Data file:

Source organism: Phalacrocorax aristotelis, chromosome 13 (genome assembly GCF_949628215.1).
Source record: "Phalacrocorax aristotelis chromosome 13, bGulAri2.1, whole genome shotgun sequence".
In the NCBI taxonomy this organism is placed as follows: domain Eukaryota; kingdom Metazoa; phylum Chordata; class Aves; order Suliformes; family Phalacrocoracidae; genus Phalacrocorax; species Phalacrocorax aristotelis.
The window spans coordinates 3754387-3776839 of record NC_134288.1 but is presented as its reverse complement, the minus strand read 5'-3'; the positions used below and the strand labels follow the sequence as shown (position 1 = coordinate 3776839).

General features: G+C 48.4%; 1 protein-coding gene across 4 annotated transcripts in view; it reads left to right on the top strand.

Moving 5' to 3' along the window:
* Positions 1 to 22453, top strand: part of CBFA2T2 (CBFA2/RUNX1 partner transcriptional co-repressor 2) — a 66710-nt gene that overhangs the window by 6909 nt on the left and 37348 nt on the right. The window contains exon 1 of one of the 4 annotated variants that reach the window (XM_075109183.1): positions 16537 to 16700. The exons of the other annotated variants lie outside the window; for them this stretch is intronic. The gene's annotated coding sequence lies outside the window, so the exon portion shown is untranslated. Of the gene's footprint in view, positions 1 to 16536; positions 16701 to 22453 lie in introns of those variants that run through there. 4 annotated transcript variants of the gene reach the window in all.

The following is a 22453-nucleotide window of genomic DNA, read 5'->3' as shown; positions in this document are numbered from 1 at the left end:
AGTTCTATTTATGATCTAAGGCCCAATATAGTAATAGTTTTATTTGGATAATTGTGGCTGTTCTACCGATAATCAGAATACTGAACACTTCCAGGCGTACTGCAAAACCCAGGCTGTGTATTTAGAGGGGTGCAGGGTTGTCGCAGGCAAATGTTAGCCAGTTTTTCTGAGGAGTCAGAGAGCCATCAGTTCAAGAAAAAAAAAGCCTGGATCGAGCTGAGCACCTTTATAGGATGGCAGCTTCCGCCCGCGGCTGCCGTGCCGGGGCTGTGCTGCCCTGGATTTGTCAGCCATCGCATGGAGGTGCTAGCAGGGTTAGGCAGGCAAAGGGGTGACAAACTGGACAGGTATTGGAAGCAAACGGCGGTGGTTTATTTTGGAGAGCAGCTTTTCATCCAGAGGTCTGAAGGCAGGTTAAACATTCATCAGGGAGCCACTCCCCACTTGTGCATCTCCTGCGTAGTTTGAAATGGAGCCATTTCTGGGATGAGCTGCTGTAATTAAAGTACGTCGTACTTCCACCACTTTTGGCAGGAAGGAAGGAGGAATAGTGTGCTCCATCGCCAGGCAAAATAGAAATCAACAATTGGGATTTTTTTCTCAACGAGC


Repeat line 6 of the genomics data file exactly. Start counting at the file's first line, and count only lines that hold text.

Moving 5' to 3' along the window: